7. ChristinaB

    I have three little boys, ages 4, 5, 6. Time and time again, when thinking and praying about what is best for their education and growth, I feel prompted to "read them good, innocent books". Picture books all day long, and then a great chapter read-aloud at bedtime. 12 year-old sister often is drawn right into our picture book reading sessions, and 14 year-old brother, who is autistic, loves a good stack of picture books at bedtime (his favorites are all the different versions of gingerbread man stories!). Thanks to him alone, picture books will never be dead in our home. Now, where to put them all???

  8. Jill Jill

    I love hearing all your picture book testimonials. I believe it is parents like you who will keep picture books alive in not only this generation, but in the generations to come. I have to believe that children who love picture books, even at an older age, will love to share them with their children and grandchildren.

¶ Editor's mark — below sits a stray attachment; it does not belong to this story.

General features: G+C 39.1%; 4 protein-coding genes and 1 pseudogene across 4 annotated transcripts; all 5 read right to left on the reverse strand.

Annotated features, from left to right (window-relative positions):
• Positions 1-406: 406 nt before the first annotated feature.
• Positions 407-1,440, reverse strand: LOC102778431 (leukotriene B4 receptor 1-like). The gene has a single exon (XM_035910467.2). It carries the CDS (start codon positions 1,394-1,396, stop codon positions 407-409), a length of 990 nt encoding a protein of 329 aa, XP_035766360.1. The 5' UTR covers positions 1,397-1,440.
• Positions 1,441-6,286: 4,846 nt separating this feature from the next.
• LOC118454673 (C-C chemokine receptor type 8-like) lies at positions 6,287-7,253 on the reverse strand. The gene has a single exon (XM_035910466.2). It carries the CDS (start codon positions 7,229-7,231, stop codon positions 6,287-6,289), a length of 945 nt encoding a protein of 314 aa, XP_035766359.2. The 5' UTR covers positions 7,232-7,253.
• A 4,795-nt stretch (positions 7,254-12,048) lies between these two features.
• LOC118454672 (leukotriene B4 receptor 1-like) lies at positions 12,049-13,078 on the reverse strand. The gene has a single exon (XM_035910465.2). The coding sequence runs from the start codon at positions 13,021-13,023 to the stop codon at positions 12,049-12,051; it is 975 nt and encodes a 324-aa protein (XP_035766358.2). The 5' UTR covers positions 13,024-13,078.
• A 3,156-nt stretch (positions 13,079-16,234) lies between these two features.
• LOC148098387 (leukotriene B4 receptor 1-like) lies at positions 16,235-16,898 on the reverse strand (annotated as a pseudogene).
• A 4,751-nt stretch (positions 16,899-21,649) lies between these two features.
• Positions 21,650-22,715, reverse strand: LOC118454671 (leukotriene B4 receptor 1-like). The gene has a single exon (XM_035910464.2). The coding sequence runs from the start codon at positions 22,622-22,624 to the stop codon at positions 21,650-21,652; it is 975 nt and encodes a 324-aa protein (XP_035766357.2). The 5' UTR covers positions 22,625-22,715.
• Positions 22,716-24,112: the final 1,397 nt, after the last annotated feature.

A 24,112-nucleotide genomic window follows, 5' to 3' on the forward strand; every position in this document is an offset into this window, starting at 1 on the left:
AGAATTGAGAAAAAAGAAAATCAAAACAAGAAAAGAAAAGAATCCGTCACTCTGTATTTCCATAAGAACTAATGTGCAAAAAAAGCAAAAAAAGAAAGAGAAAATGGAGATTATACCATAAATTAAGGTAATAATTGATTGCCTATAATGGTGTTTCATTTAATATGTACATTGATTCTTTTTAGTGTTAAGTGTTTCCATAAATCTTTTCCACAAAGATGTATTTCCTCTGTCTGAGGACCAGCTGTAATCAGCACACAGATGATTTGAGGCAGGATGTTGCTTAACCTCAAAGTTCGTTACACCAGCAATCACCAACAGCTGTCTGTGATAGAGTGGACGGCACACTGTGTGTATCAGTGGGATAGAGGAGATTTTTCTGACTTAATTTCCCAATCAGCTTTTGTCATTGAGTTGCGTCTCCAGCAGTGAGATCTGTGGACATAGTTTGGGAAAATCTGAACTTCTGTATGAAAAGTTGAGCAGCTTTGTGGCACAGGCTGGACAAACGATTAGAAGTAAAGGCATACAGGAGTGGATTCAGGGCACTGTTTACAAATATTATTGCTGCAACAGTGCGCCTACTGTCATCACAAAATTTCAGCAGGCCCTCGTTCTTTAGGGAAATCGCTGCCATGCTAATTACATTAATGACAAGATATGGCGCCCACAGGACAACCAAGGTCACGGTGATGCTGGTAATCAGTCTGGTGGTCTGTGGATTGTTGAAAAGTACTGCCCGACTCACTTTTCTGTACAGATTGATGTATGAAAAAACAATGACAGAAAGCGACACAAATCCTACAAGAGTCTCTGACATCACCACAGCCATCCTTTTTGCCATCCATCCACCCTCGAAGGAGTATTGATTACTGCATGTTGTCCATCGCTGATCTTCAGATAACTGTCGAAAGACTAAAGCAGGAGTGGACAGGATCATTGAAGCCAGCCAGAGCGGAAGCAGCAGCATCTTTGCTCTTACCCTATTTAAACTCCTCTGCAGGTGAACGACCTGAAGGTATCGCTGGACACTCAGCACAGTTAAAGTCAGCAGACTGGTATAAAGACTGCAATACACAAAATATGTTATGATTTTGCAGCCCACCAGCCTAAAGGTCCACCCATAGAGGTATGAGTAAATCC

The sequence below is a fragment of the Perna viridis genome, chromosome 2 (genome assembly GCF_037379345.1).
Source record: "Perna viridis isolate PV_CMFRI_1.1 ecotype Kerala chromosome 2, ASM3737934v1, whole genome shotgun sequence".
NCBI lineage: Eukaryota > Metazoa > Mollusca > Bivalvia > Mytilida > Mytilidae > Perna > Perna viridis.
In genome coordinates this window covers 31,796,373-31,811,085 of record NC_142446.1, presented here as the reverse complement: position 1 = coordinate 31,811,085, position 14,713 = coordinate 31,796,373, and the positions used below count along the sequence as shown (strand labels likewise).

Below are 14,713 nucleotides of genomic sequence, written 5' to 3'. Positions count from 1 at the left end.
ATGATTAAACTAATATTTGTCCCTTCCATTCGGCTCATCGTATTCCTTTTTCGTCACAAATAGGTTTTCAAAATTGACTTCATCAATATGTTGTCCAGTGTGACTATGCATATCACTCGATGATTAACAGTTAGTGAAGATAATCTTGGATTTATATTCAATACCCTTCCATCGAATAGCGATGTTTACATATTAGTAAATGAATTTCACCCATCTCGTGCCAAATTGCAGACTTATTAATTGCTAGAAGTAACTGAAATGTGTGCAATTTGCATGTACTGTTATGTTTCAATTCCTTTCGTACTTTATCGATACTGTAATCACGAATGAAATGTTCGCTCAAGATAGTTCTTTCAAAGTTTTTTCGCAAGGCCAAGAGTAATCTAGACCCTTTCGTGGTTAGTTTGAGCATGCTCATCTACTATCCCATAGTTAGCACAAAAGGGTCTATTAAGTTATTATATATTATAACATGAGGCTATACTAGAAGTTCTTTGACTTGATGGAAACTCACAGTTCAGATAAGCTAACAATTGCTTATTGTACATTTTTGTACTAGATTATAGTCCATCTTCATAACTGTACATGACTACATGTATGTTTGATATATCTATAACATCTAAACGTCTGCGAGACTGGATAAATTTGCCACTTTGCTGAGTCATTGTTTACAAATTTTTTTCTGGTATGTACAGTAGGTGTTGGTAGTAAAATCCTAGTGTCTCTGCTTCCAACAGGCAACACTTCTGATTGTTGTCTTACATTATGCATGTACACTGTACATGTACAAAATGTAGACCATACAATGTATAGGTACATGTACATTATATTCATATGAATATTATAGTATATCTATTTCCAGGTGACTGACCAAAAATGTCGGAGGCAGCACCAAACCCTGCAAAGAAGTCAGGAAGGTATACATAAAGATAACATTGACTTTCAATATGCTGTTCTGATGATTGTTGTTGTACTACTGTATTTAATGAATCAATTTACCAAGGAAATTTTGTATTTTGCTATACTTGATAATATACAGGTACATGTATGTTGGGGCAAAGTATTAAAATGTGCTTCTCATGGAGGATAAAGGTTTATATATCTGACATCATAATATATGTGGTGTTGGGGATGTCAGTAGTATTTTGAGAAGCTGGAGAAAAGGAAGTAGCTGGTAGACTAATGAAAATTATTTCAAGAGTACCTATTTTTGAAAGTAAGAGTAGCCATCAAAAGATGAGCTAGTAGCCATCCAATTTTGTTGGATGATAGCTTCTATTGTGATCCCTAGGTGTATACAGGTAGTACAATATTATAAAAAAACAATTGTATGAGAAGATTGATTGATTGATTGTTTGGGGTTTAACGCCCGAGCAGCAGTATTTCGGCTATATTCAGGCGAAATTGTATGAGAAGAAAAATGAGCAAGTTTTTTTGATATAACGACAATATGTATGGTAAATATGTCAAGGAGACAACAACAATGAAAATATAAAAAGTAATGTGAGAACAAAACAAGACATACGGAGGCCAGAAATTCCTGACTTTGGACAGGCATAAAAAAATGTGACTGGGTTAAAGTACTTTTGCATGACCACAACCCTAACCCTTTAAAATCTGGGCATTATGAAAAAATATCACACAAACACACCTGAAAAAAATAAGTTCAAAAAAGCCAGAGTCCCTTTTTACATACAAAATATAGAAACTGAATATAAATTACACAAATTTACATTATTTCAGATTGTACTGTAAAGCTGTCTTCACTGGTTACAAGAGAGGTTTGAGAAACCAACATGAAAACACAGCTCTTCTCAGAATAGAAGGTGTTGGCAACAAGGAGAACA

9. Elizabeth

    We all love picture books in this family!

    One of my daughters *was* that proverbial 4-year-old reading Little House on the Prairie because she loved it. But she also read piles and piles and piles of picture books, and still does. And *I* still do, as an adult!

    I'm more worried that the language of picture books will be "dumbed down" -- that the next generation of Curious George, Peter Rabbit, etc. will all have only simple words because the children will be expected to read them on their own instead of with a loving adult.

    And the length of picture books has decreased: compare McCloskey to the Olivia books (which I love, but they are VERY short).